I think that when God commanded human beings to rest for one day out of every seven, he must have known that some of us would think too much, that we would use the day to brood, that without physical labor to do we would let our minds work overtime.

After more than 30 years as a pastor, you might think that I would have solved the Sabbath issue, that I would have figured out for myself what works and what doesn’t, that I would be so good at it, as a matter of fact, that I could mentor new pastors in it. The truth is – and please don’t think ill of me for admitting this – I struggle with it as much today as I did the day I started.

I think my best Sabbath days were the days I spent with my girls when they were much younger. I don’t remember that we ever did anything special, unless you count spending time together as special, which I do. We hung out together. We drove around, they in their car seats in the back and me in the front seat doing the driving. We talked, I told dad jokes, and we had fun. I think that if you asked them they would generally agree that those days were good – except maybe for my tired old jokes.

I have a picture of my older daughter and me sitting together in a chair at the end of a long Sabbath day. We’re both asleep, in identical poses, chins resting in our hands. What makes that such a wonderful memory – and maybe a lesson for future Sabbaths – is how I remember being lost, as the old hymn puts it, in wonder, love, and praise.

The way to enjoy the Sabbath, to get out of it what God intended for us to get out of it, is to let everything go, except for what is most precious, like the people closest to me.

When I learn to do that, I think I will finally have Sabbath rest.

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My swiss bank account ctd

swiss bank account

Turns out that opening a Swiss bank account wasn’t quite as easy as I made it sound in a previous post.

True, I’ve watched too many movies starring people like Matt Damon who were pampered and fawned over upon entering a Swiss bank. Also true, as I reported, no one asked me when I arrived if I perhaps might like an espresso.

A couple of Friday afternoons ago, I went to the post office, took a number, and waited in line, just like everyone else. When my number was called, I handed over a great deal of information about myself – a copy of my passport and visa, a copy of my employment contract, a copy of my rental agreement, among other things.  I was prepared to hand over dental records and a DNA swab, if the request had been made.

But, after waiting a week for my account information to arrive by “post” (pardon me if I sound affected, but I now live in a “flat” and take a “lift” to get there, so naturally my mail arrives by “post”), I received an email from a very nice person at my new bank – the Swiss post office – informing me that, in addition to everything else, I would also have to furnish a copy of my residency permit.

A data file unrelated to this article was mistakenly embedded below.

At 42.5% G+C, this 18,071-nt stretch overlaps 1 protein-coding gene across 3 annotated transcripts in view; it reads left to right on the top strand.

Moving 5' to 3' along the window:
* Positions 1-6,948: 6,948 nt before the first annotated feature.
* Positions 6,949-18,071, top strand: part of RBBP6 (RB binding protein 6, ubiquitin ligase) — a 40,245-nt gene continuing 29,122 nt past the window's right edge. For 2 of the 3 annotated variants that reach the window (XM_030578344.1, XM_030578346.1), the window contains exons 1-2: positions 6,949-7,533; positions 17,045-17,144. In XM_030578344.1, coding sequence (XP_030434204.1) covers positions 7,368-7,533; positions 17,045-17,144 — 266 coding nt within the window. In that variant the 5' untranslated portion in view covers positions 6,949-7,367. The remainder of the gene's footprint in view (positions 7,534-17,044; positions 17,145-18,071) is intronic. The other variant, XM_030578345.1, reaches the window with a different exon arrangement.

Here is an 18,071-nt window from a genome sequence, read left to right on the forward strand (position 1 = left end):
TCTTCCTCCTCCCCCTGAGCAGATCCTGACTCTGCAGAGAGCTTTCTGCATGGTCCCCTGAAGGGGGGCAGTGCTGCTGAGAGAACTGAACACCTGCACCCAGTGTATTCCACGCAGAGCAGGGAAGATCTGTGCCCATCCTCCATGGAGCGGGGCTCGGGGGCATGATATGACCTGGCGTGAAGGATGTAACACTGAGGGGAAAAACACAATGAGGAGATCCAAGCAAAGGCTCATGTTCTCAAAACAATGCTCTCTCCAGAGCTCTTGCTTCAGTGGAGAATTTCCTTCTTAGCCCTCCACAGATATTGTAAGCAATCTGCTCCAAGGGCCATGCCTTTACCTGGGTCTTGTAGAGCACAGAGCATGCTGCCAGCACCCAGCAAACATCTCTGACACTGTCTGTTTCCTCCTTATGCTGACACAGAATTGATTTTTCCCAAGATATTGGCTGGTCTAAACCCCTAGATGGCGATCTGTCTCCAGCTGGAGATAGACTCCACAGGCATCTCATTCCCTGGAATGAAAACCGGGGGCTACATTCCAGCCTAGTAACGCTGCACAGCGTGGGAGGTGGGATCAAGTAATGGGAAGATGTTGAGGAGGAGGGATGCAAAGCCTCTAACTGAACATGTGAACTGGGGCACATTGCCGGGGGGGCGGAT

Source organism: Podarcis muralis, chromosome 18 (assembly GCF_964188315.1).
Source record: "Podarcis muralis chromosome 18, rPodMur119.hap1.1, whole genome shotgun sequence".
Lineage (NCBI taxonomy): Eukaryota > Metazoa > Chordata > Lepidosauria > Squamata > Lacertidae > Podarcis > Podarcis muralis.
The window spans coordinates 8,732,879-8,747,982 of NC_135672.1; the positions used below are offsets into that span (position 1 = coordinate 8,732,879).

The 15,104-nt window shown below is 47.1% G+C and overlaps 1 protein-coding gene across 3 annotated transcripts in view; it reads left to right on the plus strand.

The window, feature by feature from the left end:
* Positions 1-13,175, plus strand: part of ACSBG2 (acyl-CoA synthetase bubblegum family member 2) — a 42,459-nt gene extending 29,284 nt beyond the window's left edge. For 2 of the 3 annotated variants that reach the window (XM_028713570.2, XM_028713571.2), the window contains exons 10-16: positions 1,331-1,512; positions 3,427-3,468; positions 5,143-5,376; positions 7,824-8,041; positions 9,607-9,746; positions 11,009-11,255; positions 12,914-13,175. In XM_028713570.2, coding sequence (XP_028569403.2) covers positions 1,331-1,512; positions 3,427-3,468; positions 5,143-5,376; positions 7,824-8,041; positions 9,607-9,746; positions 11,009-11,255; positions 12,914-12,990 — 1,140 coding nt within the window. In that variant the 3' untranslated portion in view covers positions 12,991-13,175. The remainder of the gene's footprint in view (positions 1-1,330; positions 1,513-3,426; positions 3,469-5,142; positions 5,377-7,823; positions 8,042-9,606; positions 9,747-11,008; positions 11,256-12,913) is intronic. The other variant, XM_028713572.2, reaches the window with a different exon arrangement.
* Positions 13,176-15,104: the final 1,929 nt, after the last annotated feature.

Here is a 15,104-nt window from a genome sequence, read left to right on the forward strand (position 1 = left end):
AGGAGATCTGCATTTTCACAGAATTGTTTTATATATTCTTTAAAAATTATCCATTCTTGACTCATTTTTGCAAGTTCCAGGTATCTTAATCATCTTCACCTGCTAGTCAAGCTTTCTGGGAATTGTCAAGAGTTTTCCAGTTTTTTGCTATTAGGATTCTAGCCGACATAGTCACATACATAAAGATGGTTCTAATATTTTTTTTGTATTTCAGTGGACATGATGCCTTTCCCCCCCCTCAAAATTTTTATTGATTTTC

Only then would I have the privilege of entrusting all of my money to them. In the U.S. I could bring in a dollar to open a savings account, and the bank manager would personally give me a toaster to thank me. (Well, that was true in 1963, when I opened my first account at Old Kent Bank in Grand Rapids, Michigan. Maybe things don’t work that way today.)

To be fair – and you’ll find out in a few paragraphs why I really do need to be fair about this – everyone I have dealt with has been unfailingly polite. They even speak (and write) impeccable English, compared to my shamefully peccable German.

Beyond that I learned a great deal since writing my last post about how the Swiss banking business has changed in the last year. Given how few banks want to take money from U.S. citizens right now, it’s remarkable that I found even one that was interested in holding my money.

Under pressure from the U.S. government, centuries of (profitable) Swiss banking practice changed, almost overnight, and so it’s no wonder that I wasn’t offered any espresso at the Swiss post office. They have been polite to me, yes, but they have decidedly mixed feelings about my government.

At this point I’m going to remind my readers that I’m a pastor – with excellent training in Hebrew and Greek, but little in the way of banking practice. And so, what has happened is still largely a mystery to me. What I know for sure is that I moved to Switzerland at an awkward time for U.S. citizens, even those with small amounts of money to deposit.

But here’s the thing: The compliance manager at my bank, who emailed yesterday with further instructions about opening my account, thanked me for my recent blog post.

And now I realize how wise it was for me to be fair when blogging about this subject. I hope to get my bank cards in a couple of days.

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Learning to speak all over again

eye on idioms

Everyone at my new church speaks English.

Many members, including young children, speak a bunch of languages other than English, but everyone speaks English – in most cases, they speak it very well. In fact, our website proudly states that we serve “the English-speaking community in Zurich and surrounding areas.” And we do.

So, even though we come from all over the world, we can understand each other. We can talk together about our faith and church life and families and the other things that are important to us, all because we have this common language, right?

Well, yes and no.

Turns out that a “common language” does not always mean that we understand each other.

I preached my fourth sermon yesterday at the International Protestant Church of Zurich, and on Saturday as I was putting the finishing touches on it – ordinarily one of the high points of the week for me – I suddenly began to perspire when I realized that my English, already corrupted by my American Midwestern accent, is heavily idiomatic and therefore, more than likely, hard for my new congregation to understand.